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Agent

Created

Date Created
2013

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The role of ochre in the development of modern human behavior: a case study from South Africa

Description

In recent years, southern Africa has figured prominently in the modern human origins debate due to increasing evidence for precocious behaviors considered to be unique to our species. These significant findings have included bone tools, shell beads, engraved ostrich eggshell,

In recent years, southern Africa has figured prominently in the modern human origins debate due to increasing evidence for precocious behaviors considered to be unique to our species. These significant findings have included bone tools, shell beads, engraved ostrich eggshell, and heavily ground and engraved ochre fragments. The presence of ochre in Middle Stone Age (MSA, ~250-40kya) archaeological sites in southern Africa is often proposed as indirect evidence for the emergence of symbolic or artistic behavior, a uniquely modern human trait. However, there is no remaining artwork from this period and there is significant debate about what the ochre may have been used for. With a few exceptions, ochre has gone largely unstudied. This project tested competing models for ochre use within the Pinnacle Point (PP), South Africa research area. Combined results from characterization and sourcing analyses, color classification, heat treatment analysis, and hafting experiments suggest MSA ochre is tied to early symbolic or ritual behavior.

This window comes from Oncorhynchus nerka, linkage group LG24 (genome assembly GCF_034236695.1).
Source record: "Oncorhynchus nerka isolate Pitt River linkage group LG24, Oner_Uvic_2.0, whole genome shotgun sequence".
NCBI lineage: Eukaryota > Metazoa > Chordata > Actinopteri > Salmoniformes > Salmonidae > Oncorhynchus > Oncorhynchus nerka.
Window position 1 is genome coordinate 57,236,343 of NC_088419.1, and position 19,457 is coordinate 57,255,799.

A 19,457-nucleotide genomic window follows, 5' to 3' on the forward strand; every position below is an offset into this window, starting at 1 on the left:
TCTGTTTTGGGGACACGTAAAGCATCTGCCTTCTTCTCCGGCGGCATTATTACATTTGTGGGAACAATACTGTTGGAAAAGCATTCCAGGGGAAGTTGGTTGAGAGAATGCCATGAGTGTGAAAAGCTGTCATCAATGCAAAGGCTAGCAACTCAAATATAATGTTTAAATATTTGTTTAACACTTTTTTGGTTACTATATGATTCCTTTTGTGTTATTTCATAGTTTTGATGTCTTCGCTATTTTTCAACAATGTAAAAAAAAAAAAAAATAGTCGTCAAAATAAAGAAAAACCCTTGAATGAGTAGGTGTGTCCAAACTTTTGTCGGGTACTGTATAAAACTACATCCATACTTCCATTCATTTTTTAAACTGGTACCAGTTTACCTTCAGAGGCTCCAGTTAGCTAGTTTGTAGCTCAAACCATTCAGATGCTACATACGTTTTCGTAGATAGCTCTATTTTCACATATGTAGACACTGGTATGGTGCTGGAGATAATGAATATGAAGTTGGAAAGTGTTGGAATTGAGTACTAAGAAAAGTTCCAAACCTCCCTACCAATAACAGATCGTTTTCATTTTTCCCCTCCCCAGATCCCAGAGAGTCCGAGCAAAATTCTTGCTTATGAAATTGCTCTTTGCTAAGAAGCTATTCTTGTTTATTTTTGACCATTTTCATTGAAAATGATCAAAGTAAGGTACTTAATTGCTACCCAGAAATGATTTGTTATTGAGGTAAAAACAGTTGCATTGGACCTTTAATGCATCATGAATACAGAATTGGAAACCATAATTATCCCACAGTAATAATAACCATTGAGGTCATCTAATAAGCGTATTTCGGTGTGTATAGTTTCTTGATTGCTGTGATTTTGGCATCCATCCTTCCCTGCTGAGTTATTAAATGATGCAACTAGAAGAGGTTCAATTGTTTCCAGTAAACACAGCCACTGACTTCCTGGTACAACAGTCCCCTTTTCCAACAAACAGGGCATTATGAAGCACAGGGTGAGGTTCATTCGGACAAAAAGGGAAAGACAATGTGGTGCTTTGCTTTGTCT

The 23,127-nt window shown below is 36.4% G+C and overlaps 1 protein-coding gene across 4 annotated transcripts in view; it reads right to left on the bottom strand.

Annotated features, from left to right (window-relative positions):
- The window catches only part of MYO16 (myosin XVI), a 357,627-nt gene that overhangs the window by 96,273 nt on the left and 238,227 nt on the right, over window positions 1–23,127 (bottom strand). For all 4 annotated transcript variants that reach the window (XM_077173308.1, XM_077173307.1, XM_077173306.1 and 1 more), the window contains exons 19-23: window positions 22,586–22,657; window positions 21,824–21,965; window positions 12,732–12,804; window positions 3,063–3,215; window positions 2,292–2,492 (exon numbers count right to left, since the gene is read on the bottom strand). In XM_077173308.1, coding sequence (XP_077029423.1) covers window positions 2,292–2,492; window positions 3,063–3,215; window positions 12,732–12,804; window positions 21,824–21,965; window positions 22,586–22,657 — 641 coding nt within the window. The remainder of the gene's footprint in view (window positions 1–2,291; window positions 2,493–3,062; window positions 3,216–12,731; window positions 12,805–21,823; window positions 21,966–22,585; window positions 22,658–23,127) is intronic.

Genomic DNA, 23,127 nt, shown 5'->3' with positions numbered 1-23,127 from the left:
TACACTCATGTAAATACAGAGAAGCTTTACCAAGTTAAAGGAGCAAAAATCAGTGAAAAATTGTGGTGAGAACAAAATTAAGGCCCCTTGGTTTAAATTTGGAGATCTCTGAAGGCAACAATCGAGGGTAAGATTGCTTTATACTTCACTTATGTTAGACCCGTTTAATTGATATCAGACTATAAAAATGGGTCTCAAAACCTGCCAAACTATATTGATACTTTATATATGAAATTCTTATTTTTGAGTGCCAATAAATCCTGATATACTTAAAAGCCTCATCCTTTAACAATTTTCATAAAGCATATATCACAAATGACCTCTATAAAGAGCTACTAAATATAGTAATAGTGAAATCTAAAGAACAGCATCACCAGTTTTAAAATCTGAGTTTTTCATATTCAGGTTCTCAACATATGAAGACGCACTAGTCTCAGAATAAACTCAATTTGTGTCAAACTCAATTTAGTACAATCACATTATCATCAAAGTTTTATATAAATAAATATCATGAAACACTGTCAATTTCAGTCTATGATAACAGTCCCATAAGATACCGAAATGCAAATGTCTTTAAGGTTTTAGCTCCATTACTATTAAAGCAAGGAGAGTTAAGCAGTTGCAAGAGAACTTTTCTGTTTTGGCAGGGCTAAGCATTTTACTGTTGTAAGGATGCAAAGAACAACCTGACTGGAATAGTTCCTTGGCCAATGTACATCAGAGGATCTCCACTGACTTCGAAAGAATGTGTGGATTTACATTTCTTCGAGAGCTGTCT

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Agent

Created

Date Created
2012

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Integrated on-chip magnetic-based inductors with externally applied DC magnetic field for RF and power applications